[Python-ideas] Python-ideas Digest, Vol 138, Issue 32
goosey15 at gmail.com
Sat May 5 17:59:24 EDT 2018
Really interesting discussion on here.
Personally I feel that PEP 572, as it stands, undermines the readability of
the language, in particular for those new to the language, programming.
I have issue with both the in-expression assignment, and the current
proposed operator approach.
Below is a modified version of a comment I made on a Reddit thread about
I think the first point is that, beginners often read more code than they
write - to build a mental picture of how the language works, and to build
their solution from existing parts. Whether this is a good means of
learning, or not, it's quite commonplace (and I learned using such a
If this PEP passes, you will find people use the syntax. And it may well
end up being disproportionately used in the early stages because of "new
Here is an extract from the Wikipedia A* search
function reconstruct_path(cameFrom, current)
total_path := [current]
while current in cameFrom.Keys:
current := cameFrom[current]
In Python 3.7, that looks like this:
def reconstruct_path(cameFrom, current):
total_path = [current]
while current in cameFrom.keys():
current = cameFrom[current]
(of course it's not entirely Pythonic), but the point is - the pseudo code
is designed to be semantically readable, and the Python code is very similar
However with PEP572, now, the beginner will encounter both := assignments,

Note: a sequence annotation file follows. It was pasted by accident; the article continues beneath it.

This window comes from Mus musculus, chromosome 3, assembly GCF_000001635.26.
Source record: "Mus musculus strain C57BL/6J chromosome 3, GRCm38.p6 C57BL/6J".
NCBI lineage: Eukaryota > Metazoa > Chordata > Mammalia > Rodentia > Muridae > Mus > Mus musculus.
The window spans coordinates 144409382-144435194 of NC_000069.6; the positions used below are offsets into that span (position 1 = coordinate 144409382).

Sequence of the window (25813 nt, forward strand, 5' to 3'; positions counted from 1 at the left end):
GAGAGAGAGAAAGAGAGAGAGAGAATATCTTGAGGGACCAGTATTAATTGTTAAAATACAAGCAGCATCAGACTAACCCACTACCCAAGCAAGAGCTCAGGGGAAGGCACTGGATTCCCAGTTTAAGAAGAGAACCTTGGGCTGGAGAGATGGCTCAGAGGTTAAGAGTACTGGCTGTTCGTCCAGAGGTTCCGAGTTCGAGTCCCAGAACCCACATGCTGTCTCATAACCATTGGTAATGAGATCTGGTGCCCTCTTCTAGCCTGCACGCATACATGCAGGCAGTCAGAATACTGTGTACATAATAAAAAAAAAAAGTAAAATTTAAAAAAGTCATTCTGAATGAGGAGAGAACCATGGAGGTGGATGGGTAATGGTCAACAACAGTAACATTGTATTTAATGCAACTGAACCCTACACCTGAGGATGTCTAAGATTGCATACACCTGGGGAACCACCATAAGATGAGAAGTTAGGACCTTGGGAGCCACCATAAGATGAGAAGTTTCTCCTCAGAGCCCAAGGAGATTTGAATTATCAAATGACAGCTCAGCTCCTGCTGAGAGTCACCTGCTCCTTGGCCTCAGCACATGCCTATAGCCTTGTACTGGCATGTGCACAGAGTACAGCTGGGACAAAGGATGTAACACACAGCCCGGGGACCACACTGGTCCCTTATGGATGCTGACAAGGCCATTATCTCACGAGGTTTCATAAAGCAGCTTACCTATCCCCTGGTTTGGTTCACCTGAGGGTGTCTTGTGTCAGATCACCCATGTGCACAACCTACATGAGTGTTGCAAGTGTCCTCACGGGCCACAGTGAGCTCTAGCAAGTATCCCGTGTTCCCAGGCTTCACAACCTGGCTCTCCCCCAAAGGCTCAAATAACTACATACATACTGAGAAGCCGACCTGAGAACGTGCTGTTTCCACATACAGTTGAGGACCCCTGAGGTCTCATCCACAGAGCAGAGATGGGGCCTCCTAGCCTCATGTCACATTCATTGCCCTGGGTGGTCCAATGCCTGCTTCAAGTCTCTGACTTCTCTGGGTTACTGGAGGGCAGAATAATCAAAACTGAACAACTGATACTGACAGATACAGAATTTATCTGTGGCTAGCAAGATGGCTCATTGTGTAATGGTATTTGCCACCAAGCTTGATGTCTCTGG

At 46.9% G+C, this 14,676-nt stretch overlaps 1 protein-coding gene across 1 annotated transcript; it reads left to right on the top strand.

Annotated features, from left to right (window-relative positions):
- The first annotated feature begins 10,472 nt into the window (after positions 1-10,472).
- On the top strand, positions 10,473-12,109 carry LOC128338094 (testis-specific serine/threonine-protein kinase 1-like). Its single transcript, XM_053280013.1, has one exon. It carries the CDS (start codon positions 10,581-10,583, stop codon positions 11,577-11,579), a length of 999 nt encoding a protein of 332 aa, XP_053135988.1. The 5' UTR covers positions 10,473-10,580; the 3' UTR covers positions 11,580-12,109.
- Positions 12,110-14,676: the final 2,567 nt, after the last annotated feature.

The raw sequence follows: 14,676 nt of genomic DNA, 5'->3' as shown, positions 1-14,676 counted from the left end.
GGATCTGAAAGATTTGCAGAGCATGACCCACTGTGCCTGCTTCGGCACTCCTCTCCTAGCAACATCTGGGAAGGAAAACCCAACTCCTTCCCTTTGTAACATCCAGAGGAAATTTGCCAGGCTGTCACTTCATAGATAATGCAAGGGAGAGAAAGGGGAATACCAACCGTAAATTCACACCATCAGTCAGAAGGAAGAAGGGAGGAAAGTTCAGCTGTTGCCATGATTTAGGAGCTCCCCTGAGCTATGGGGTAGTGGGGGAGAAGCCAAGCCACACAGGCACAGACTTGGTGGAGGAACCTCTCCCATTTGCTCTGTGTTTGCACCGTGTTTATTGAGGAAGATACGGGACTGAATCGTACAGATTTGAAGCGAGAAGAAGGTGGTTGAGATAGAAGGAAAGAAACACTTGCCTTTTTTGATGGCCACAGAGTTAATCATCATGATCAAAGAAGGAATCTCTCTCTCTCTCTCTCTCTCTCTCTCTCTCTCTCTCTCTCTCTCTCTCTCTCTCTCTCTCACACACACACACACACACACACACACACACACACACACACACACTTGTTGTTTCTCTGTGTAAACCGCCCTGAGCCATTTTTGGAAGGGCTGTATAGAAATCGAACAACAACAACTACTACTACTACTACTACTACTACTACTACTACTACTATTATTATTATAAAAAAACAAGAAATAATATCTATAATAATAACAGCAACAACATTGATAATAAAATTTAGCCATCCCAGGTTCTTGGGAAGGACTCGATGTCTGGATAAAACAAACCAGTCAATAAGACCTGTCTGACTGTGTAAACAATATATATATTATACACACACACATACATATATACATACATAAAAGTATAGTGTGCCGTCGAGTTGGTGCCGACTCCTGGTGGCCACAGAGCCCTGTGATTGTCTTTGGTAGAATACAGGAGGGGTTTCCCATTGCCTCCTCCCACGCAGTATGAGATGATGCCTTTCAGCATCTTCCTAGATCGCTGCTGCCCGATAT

and = assignments. When to use which one? Now they need to learn the edge
cases / semantic differences between expression and statement explicitly,
rather than picking this up as they go. I am not making this argument
because I think that this is they best way to learn a programming language,
I'm simply arguing that there is more cognitive overhead when unfamiliar
with the language, in order to use the appropriate feature.
In terms of implementation, it's especially odd that the current proposal
(AFAICT) only binds to a name, rather than an assignment target. This feels
very wrong, despite the fact that I can understand why it is suggested. I
feel like the Python 3 series in particular has been making syntax more
uniform, so that there aren't quirks and edge cases of "this only works in
this context" (besides async, of course), which is one of the things that
makes Python so expressive.
Furthermore, with this PEP, assignment can now happen inside of expressions
- and so one of the most fundamental benefits of expressions being
effectively immutable in terms of local names is lost.
In terms of prevalence, I don't think that these situations do occur all
that often. I definitely agree that regex is the prime candidate for this
kind of syntax. However, in the examples given (matching 3+ regexes), I
would use a loop for simplicity anyway. When it comes to assigning to a
result that is only used in the conditional block, this is certainly a case
that benefits from the PEP.
If, however, the motivation for the PEP was deemed significant enough that
warrant its inclusion in a future release, then I would like to suggest
that the keyword approach is superior to the operator variant. In
particular, I prefer the `where` to the `given` or 'let' candidates, as I
think it is more descriptive and slightly shorter to type ;)
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